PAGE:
Minstrel Monkey Reviews Glass Animals

Many of Steve’s characters are quite oblivious of what’s happening to them which is an enormous part of the appeal (and torture) of each story. We gain an (often uncomfortable) insight into the protagonist’s experiences but we are, of course, powerless to explain it to them, or save them from whatever destruction or change seems inevitable. Universally, Ramey’s characters are very real, even the most absurd and outlandish of them, no matter what age or gender – he picks out and unweaves exactly what makes each one human and flawed and beautiful. Every story makes you wonder how you’d seem if sketched as one of the characters – not always a wholly enjoyable idea but one that certainly keeps those tales secure in your head for days…

The stories I can’t forget have implanted themselves into my brain for completely different reasons: The Divide for its domestic profundity, Simply Salazar for its casual intimidation, Canis es Machina for Clarise (who really ought to be the star of a beautifully grim indie movie), The Mailwoman for its duplicitous gossip, Meringue for its… climax, Nora’s RV for its aching urgency, Funny Stuff for the ultimate tragic clown, and, finally, Leaving the Garden, a story that has stayed with me ever since I first read its initial incarnation at our writing group.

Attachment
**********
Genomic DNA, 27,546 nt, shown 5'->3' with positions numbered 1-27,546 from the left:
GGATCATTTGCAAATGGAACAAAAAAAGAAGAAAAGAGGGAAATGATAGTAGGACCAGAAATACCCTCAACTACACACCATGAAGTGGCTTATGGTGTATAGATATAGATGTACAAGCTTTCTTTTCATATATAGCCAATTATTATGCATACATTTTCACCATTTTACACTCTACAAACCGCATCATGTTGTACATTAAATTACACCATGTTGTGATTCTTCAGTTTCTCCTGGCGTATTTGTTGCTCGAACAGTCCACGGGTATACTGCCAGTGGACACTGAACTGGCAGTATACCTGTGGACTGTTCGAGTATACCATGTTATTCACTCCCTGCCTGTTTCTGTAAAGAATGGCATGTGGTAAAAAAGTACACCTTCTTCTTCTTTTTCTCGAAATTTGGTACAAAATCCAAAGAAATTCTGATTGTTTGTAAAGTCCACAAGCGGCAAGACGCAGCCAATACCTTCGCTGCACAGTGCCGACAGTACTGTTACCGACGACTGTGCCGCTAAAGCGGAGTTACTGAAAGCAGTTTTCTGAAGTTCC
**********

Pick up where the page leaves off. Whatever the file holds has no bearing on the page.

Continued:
My bookshelf has a space in between Q and S reserved for more Ramey. Yours should too.

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About Stephen

I live in beautiful New Castle, Pennsylvania with fellow writer, Susan Urbanek Linville, and a herd of reformed feral cats.

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